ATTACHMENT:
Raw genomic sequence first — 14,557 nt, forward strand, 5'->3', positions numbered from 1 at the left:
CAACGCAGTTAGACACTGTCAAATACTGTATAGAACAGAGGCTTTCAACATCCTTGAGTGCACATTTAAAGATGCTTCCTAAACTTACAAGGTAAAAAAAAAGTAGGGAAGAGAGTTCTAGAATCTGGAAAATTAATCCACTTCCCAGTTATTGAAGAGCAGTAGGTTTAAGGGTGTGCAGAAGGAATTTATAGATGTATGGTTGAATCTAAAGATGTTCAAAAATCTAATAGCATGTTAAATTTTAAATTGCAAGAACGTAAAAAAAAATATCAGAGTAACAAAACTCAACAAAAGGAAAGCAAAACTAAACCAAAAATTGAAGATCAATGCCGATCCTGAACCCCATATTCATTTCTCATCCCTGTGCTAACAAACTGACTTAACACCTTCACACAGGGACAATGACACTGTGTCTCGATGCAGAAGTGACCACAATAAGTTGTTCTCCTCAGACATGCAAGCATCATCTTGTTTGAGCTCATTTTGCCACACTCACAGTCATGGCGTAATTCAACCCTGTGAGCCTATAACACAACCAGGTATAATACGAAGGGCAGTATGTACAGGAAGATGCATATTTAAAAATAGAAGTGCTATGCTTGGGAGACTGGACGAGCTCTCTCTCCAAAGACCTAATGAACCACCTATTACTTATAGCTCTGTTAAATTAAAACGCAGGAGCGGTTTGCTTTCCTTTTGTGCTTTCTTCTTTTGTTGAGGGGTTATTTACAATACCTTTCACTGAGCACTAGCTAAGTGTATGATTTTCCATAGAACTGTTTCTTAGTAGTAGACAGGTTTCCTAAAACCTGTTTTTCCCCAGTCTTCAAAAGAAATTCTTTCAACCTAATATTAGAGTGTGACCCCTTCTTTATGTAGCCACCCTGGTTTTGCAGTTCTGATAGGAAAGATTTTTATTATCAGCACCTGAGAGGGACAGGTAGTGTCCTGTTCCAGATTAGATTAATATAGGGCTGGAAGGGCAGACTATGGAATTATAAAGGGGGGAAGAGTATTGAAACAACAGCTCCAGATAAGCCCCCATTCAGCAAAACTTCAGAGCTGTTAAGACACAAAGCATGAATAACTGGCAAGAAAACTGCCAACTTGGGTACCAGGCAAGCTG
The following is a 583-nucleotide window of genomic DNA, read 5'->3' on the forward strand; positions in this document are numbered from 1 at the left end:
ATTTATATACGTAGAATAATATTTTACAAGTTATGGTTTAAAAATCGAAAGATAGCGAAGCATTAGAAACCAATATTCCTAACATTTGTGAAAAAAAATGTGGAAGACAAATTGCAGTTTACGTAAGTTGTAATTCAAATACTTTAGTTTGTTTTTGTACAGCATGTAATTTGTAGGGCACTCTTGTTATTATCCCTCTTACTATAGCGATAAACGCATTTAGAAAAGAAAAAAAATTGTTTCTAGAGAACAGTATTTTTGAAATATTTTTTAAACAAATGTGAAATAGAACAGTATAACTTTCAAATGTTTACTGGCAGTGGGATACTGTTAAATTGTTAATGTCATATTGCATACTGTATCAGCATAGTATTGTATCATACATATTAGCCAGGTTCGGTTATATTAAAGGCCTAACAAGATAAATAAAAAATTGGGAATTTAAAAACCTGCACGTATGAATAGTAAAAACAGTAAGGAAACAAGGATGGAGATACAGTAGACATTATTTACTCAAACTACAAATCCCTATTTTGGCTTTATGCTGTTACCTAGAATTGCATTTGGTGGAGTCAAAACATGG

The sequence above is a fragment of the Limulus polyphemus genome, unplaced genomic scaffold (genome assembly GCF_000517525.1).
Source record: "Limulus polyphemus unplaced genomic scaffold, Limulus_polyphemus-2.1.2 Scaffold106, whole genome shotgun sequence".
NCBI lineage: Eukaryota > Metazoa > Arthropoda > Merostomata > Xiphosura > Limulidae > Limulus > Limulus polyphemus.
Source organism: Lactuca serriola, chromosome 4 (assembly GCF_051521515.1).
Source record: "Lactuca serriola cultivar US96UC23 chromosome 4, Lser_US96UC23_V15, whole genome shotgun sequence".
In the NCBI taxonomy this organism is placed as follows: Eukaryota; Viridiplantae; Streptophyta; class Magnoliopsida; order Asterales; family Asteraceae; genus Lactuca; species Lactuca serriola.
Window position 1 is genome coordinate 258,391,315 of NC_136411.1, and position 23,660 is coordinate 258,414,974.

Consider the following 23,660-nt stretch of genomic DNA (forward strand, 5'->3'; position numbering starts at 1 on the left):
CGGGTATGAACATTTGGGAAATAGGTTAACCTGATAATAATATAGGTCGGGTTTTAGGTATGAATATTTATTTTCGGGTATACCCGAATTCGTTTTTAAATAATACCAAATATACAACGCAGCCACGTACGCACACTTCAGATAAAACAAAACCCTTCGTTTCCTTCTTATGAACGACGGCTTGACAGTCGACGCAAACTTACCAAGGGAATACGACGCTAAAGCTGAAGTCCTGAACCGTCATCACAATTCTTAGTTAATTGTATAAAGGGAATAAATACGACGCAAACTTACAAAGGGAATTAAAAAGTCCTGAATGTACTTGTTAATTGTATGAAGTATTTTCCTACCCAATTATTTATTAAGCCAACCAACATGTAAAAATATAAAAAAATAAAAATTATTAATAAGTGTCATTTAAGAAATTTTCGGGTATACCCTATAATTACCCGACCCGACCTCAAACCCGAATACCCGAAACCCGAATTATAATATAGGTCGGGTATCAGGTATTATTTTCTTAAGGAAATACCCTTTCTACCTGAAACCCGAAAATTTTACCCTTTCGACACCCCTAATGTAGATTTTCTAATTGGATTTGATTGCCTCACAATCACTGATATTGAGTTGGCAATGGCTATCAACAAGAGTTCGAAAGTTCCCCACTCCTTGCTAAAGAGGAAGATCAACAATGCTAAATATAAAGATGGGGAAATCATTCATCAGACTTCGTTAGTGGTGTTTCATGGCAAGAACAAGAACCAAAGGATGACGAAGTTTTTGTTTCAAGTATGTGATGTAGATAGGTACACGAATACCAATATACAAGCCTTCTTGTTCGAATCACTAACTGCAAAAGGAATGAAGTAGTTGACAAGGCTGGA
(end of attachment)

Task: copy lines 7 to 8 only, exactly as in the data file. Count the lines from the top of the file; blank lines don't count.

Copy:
NCBI lineage: Eukaryota > Metazoa > Arthropoda > Merostomata > Xiphosura > Limulidae > Limulus > Limulus polyphemus.
Source organism: Lactuca serriola, chromosome 4 (assembly GCF_051521515.1).